Three Tampa Bay area civic updates

With announcements and changes coming out constantly, we’re sharing three major civic updates to be aware of in Tampa and St. Pete.

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Many of St. Pete’s boards and commissions meet at City Hall.

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Listen, we get it — even with a brilliantly-constructed, whip-smart local newsletter landing in your inbox each morning, it can be hard to keep track of all the updates happening in Tampa Bay.

Btw, we’re the brilliantly-constructed, whip-smart local newsletter. We needed to make that clear.

That’s why we’re sharing three civic updates today that we think you should have on your radar. 👇

Tampa’s 2024 budget

Wanna learn about where the city’s money could go in the upcoming fiscal year (which begins Sunday, Oct. 1)? Attend the Budget in Action meeting tomorrow, Aug. 23 from 5:30 to 7 p.m., to learn more and voice your opinion. You’ll also be able to connect with city staff from different departments, explore neighborhood plans, and obtain resources. Bonus: the meeting is totally free to attend — just RSVP online.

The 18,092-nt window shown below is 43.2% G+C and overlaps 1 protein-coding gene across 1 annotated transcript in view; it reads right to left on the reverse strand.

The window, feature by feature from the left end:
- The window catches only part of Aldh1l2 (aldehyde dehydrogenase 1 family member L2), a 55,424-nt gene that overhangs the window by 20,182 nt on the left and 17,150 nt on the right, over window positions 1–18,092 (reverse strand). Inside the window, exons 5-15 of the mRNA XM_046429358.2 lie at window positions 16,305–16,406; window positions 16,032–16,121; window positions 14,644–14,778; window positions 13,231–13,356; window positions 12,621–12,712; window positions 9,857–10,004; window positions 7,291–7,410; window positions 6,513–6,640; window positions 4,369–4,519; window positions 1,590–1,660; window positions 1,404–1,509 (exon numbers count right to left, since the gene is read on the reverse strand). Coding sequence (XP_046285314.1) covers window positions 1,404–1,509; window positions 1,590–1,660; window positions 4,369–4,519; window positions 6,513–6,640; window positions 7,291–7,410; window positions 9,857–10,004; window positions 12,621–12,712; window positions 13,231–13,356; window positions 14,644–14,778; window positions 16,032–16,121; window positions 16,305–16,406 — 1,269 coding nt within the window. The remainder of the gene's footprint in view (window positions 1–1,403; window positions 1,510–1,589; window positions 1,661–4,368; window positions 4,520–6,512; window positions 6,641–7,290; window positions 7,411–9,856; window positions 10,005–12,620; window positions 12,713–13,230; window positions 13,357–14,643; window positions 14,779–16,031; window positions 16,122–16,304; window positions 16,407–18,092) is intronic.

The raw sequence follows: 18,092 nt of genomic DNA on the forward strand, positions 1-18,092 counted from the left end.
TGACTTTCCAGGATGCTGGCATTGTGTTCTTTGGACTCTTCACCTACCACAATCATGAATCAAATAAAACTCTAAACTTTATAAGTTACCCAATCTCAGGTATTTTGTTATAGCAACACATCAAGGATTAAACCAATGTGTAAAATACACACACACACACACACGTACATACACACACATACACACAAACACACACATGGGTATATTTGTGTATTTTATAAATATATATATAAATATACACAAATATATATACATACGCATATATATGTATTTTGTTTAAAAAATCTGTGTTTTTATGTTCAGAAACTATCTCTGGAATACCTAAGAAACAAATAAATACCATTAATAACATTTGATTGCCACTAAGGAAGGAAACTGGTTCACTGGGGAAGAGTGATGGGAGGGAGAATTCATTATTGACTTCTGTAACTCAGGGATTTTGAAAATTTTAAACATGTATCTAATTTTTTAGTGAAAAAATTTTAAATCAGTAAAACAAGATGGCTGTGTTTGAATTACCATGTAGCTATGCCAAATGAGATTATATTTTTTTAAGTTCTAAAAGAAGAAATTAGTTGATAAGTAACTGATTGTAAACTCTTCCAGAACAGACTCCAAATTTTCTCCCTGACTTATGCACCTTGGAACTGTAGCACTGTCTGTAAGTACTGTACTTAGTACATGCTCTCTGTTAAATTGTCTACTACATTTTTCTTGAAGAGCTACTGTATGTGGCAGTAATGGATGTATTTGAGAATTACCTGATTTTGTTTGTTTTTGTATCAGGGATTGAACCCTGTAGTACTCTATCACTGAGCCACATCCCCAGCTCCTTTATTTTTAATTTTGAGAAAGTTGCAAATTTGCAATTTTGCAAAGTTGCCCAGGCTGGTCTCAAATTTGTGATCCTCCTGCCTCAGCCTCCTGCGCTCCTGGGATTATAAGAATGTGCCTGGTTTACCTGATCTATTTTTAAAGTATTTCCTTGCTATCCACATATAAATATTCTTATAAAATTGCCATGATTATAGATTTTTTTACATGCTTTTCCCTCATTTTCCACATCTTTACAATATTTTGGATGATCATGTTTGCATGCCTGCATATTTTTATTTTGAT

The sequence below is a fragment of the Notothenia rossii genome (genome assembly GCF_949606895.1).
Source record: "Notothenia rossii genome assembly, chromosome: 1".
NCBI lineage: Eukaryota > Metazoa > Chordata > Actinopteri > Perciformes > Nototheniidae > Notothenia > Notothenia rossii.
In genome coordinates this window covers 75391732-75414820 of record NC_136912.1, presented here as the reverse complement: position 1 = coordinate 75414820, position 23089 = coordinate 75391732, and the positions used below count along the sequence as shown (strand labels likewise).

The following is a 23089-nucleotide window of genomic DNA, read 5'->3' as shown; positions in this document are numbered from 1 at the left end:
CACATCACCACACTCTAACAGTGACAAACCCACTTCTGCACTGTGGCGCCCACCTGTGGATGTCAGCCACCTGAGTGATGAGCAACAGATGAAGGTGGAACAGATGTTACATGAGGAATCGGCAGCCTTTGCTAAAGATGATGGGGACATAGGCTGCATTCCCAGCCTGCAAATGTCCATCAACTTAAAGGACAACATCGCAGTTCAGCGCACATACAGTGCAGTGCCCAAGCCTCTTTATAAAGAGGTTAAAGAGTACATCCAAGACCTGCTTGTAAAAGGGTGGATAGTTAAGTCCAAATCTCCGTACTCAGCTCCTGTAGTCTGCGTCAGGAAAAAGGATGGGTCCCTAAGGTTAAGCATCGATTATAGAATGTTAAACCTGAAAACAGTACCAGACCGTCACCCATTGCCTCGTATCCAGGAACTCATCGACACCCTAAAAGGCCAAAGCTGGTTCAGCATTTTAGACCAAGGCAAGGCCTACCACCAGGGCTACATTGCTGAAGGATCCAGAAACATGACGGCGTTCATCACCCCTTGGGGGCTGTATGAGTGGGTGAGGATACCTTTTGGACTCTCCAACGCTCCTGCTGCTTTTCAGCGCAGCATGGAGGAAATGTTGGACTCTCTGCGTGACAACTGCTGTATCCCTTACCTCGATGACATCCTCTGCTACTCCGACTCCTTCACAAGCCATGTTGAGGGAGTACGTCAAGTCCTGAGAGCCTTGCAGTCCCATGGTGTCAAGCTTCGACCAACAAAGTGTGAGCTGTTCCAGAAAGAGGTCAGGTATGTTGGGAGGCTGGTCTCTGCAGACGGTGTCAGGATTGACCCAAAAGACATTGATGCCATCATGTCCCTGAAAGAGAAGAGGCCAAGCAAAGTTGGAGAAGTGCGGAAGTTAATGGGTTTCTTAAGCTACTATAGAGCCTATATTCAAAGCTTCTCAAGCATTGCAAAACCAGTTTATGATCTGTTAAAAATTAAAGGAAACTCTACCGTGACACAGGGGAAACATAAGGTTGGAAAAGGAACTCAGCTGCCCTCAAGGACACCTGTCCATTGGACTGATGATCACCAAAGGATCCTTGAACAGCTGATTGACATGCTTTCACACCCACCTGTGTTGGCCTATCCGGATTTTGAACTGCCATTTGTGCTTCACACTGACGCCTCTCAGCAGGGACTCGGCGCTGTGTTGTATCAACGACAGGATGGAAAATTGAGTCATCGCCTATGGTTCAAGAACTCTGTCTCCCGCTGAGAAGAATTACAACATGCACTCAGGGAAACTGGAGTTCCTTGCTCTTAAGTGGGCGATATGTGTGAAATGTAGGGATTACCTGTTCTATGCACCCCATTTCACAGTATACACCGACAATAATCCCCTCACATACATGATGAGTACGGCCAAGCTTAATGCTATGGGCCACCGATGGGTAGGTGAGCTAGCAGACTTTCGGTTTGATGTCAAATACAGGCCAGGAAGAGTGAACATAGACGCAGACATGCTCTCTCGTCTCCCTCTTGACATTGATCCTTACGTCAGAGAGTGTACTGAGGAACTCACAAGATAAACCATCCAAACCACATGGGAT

Currently, the proposed budget comes in at $1.92 billion and features a 16% property tax increase; updates to parks, sidewalks, and roads; increased affordable housing; and more police officers + firefighters.

You can also attend a public hearing on Tuesday, Sept. 5 or Tuesday, Sept. 19, when city council will vote on the budget.

St. Pete seeks citizens

The City of St. Petersburg is seeking locals to fill spots on various boards and committees:

  • Advisory Commission on Aging
  • Board of Trustees of Police Pension Fund
  • Committee to Advocate for Persons with Impairments
  • Civilian Police Review
  • Development Review Commission
  • Investment Oversight

Apply online, and learn more details on how to join via our previous article.

Parking lot conversations

It seems local city planners just listened to “Big Yellow Taxi.”

As originally reported by Creative Loafing Tampa Bay, local organizations and planners are discussing the downtown area’s high number of parking lots and how much they are used (6,000 of 24,000 parking spaces remain unused at peak times, for instance).

Right now, Tampa City Council is working with the Mobility Department and Parking Division on a Parking Master Plan that addresses the parking issue. Discussions + plans like these come as Tampa works to become more pedestrian-friendly.